In addition, you will require a candy or frying thermometer that you can easily and quickly read 100, 115, 120, 190, 200 degrees F real well, and one you can clip to the side of a heavy metal pot or else you'll have to stand there over the stove and hold it at least 2 inches into the milk or other fluid, as you don't want it to touch the bottom of a metal pot (false high readings).

For the apple coconut part of this, you will need 1 cup of peeled cored, ground up ripe apple and 1 cup fresh unfiltered unpasteurized raw apple juice. Also, 1 cup of fresh coconut meat from a young coconut (the slippery stuff, not the old hard stuff) or 1/2 cup unsweetened dried coconut that you must reconstitute using 1/2 fresh coconut water or 1/2 coconut milk with no preservatives (ask me about brand names if you are serious). You will need a sweetener which I prefer to be HONEY. Have some vanilla and coconut essence on hand.

"The family that ferments, fandangos and flosses together stays together forever." I said that, 2008.

Lets Get Cultured...

You can culture the coconut separately and the apple separately or you can do it together. The difference is the taste and texture of the final product.

Fermenting Together...


1/4 - 1/3 cup starter
2-3 tablespoons of finely grade fresh eating apple
2-3 tablespoons of fresh shredded coconut

Note: If you can't get fresh, then use store-bought but it will like have preservatives. I believe the preservatives in the yogurt ingredients are responsible for a slightly salty aftertaste, which can be alleviated in the final product by adding a bit of honey.

Note: if the only shredded coconut you can get is SWEETENED, then use less honey in the first step mix.

1-2 tablespoons honey.
1 pint of whole milk (note: many times I have run out of milk and sometimes use a mix of evaporated and whole milk; evaporated has a number of additives but it will still work. )
2 tablespoons of powdered milk

Prepare food thermos by cleaning and filling with hot water to heat thermos.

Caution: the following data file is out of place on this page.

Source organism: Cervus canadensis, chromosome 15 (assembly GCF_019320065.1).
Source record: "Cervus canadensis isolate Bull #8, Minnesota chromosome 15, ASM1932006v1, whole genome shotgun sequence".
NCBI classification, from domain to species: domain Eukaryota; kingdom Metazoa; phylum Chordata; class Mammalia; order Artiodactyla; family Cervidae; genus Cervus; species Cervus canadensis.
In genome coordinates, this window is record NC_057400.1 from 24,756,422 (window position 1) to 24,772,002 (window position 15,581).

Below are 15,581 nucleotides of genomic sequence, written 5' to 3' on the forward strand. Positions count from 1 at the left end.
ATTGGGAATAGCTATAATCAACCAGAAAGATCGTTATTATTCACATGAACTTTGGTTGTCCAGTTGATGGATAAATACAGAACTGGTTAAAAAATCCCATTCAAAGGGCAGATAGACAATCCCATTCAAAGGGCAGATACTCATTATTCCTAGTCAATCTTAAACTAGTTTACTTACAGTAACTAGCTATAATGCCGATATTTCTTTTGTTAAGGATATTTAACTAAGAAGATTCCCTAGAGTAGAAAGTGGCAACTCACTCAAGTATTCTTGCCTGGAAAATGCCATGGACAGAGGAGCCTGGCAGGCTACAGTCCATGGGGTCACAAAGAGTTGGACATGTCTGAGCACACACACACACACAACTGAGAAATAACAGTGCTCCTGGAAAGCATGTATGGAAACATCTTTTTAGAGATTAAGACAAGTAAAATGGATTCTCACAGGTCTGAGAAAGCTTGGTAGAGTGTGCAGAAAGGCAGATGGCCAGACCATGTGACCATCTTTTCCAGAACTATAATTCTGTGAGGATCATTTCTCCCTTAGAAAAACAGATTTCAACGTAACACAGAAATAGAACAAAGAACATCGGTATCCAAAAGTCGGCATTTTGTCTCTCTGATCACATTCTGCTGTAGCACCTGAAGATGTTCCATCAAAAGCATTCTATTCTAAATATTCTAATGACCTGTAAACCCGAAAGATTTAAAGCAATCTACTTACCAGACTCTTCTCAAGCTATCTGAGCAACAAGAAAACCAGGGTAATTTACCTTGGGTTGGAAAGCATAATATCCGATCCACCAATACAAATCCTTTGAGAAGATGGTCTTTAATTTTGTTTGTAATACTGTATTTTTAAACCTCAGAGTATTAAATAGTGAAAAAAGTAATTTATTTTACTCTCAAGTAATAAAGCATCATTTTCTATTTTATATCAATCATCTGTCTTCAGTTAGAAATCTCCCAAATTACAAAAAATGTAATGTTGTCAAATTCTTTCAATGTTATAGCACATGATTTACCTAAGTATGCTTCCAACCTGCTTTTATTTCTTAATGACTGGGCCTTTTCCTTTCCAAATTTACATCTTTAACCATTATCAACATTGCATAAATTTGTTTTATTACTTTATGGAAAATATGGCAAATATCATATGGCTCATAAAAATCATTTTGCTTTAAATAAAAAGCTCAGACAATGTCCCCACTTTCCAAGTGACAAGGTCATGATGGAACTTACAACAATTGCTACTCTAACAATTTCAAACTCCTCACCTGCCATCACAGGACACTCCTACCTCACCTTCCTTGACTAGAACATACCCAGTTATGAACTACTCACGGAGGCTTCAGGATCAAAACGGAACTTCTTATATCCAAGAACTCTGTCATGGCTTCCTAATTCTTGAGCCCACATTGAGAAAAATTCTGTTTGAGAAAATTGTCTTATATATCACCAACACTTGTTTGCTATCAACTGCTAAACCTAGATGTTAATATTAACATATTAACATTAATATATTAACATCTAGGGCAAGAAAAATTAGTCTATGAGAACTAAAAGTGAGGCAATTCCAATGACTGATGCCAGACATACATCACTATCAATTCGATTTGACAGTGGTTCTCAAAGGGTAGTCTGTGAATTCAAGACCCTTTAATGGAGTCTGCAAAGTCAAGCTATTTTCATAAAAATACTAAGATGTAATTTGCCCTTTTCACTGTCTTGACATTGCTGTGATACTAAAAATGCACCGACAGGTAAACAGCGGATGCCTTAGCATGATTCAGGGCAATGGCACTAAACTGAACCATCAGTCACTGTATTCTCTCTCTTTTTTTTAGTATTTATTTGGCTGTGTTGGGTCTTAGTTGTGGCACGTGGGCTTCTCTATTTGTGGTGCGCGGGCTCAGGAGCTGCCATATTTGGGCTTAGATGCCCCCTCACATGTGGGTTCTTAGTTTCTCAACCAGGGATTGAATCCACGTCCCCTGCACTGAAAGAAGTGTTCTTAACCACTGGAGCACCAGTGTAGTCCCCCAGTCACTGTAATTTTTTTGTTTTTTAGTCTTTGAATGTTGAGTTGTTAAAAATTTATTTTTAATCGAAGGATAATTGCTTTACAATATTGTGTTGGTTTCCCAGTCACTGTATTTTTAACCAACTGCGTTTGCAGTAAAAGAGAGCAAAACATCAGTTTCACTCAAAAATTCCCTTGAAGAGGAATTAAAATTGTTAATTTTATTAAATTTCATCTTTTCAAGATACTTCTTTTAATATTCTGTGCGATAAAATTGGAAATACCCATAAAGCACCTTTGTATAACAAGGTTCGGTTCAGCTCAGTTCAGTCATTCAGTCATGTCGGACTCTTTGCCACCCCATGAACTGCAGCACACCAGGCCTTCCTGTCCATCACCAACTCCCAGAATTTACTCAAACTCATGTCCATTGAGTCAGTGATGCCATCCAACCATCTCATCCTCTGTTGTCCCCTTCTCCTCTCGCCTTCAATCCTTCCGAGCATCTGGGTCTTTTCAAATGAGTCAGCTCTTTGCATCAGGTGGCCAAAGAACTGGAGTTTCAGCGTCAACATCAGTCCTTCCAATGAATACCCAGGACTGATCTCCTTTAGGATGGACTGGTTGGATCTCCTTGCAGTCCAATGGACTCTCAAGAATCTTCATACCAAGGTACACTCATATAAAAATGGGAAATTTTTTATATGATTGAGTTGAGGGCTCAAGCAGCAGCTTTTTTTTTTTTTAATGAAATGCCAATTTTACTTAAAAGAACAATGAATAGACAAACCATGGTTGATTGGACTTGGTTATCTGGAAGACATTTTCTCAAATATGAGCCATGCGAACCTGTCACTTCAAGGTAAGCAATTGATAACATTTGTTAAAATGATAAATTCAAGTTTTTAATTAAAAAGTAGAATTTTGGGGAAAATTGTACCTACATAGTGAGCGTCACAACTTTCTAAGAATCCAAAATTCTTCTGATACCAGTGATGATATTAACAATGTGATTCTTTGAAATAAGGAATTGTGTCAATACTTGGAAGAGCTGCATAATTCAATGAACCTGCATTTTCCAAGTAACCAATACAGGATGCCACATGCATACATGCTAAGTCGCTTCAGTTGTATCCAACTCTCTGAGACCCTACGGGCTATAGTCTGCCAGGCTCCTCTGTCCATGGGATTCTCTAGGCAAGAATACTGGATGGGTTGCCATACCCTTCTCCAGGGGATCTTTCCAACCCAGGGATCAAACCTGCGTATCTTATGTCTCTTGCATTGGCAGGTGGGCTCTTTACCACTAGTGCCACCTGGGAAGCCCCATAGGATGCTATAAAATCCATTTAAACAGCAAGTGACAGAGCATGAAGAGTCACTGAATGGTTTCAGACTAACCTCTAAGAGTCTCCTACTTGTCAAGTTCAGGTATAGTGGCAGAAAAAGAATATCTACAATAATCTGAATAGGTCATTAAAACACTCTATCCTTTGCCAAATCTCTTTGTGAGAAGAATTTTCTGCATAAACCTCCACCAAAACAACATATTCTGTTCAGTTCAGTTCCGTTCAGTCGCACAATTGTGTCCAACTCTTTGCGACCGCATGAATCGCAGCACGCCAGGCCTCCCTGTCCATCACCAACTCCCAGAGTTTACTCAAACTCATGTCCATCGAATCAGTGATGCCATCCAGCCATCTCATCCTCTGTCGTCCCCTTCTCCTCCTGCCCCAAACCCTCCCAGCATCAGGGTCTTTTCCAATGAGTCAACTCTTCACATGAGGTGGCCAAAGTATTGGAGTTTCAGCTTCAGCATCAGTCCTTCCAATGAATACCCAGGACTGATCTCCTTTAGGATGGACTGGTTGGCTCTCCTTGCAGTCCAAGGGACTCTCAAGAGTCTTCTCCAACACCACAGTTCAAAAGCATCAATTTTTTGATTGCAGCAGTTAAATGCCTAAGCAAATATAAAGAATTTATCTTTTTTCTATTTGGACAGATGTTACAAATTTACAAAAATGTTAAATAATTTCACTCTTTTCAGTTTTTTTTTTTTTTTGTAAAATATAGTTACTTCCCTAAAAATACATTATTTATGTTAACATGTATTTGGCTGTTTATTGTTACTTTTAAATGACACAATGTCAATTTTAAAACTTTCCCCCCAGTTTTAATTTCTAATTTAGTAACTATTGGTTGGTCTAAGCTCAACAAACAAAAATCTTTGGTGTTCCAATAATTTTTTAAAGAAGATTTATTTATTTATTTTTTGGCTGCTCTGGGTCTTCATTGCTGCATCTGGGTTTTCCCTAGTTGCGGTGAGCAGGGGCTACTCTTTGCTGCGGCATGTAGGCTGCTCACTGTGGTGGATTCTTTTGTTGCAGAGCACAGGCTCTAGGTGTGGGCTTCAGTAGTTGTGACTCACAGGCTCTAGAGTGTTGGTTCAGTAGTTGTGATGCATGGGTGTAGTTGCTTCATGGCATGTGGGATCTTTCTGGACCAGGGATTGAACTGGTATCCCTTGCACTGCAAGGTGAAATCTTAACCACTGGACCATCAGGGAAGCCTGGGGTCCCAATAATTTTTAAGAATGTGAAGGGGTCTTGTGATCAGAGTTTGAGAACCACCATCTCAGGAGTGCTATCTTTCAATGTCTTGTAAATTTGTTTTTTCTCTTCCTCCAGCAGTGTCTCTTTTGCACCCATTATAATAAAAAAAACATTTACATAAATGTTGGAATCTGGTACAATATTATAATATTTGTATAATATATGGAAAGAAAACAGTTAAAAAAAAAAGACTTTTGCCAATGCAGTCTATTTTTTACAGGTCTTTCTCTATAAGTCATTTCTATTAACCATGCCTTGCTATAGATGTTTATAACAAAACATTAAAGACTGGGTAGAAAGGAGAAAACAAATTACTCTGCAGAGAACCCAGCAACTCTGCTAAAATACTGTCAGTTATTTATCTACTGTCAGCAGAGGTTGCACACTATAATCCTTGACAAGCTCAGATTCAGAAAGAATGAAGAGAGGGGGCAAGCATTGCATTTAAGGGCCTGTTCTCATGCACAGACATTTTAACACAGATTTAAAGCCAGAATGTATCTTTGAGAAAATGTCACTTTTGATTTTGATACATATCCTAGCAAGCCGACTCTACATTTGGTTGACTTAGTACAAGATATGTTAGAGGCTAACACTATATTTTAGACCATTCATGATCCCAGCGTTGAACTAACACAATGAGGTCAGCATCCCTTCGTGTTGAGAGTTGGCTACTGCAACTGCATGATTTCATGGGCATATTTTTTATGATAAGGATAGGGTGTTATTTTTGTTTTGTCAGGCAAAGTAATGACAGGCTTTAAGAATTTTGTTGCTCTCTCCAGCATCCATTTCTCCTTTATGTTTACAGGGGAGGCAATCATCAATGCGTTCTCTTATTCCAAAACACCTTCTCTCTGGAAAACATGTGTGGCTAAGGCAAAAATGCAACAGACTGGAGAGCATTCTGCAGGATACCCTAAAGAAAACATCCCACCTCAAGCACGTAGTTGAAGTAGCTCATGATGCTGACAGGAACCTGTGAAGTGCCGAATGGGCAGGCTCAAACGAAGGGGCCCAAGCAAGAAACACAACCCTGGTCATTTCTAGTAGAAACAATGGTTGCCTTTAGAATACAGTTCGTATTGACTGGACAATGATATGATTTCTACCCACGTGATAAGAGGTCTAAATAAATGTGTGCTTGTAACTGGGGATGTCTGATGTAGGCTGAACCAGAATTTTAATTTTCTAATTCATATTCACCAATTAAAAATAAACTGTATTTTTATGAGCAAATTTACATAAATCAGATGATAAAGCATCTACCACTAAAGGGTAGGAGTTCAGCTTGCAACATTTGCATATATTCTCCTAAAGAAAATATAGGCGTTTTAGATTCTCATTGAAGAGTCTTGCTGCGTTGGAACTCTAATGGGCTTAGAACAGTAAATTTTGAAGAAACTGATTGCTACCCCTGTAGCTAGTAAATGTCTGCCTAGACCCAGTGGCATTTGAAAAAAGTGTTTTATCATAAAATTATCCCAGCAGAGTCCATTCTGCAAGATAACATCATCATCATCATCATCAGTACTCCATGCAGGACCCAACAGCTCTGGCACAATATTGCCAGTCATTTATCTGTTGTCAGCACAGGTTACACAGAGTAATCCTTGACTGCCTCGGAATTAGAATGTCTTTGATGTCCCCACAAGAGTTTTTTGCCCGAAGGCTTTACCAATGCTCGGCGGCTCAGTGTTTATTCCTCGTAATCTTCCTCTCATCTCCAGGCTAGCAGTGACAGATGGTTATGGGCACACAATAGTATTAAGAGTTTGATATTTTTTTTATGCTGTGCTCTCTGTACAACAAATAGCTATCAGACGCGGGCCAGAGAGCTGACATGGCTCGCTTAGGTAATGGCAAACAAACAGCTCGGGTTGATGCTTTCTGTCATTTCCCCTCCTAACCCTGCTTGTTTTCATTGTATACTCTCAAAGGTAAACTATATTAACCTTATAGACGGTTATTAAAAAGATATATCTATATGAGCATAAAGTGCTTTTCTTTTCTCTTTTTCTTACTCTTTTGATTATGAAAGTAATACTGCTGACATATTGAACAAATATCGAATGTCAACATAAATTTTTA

Stove burner between medium and medium low.
Take starter out of refrigerator to bring to room temperature, place in pyrex measuring cup at least 2 cup size.
Mix the apple coconut and honey you plan on using in a small container.

Pour milk into a deep pot and affix the candy thermometer to the side
Add the powdered milk and stir
Add the coconut apple honey mix and stir.
Keep stirring to prevent scorching until mixture reaches 200 degrees F.

Remove from heat and let cool to 120 degrees F.
Empty the thermos of the heating water
Quickly remove one cup of this mix and add to starter, stir well.
Quickly pour this into the thermos
Quickly pour the rest of the mix mix into the cup and then transfer into the thermos until all milk is in thermos.
Mix quickly and well then close thermos
Let rest for 6 hours
Open and pour into container and refrigerate overnight, or at least 2-4 hours.

It will have a very creamy consistency, a tart yogurt taste followed by a coconut taste and a sweet taste. The shreds of coconut add some perceptible texture, as this closeup I took sort of show:

Goes extremely well over APPLE COCONUT PIE! Or even Just Coconut Pie!

The Fermentation of Milk, a culinary enleavening experience in Two Parts

You can always count on my refrigerator harboring the odd pint of spoiled milk. I hang on to it, convinced one day I shall find a way of transforming it from "bad" to "wondrous life-saving elixir". Then someone comes by and points out the mold, the stale cheesy smell, and tosses it out. Then I start over. I am amazed at the flourishment of all sorts of life with regard to milk.

But I digress. Cow's milk is for children. Adults thrive on culture... fermented milk. Here's how to make two which feature interchangeably in XYZ recipes: YOGURT and SOUR CREAM.

A note on the equipment - you will need:

  • A good candy thermometer that YOU can find the following temps easily 98, 100, 115, 120, 125, 190, 200 degrees F even when it's steamy and milky. Make sure it has a clip so you can clip it on the side of the container/pot or else you will find yourself standing over a pot of warm steaming milk for longer than you like holding it in 2 inches of fluid without touching the bottom of the pot. They cost around $5.
  • A heavy (stainless steel preferably) pot.
  • A funnel or a pyrex measuring container with a spout
  • A food thermos, has a wide opening so you can get the yogurt out after it has incubated. Thermos brand thermoses has a nice one that holds over a quart for about $15.00.

For the longest time commercial yogurt sold in stores had no live cultures. It was packed with sugars and that corn syrup. People wised up and all of a sudden commercial yogurt companies had to bend to people pressure, and they put the live cultures in - well, we think they're still in there! Now they pose off as being the owners of a very special traditional knowledge...hey, lets make our own yogurt, and keep our own starter culture to pass around to family and friends - this way you can make sure it it isn't genetically engineered!


1 quart whole milk
1/8 to 1/4 cup powdered whole milk or 1/8 to 1/4 cup heavy cream
1/4 cup starter culture with AT LEAST:
  • Lactobacillus bulgaricus
  • Streptococcus thermophilus
It is said these two strains are the closest to what the Mongols used (kumiss) which came from the steppes, you know, home to those people who live to 120 zillion years.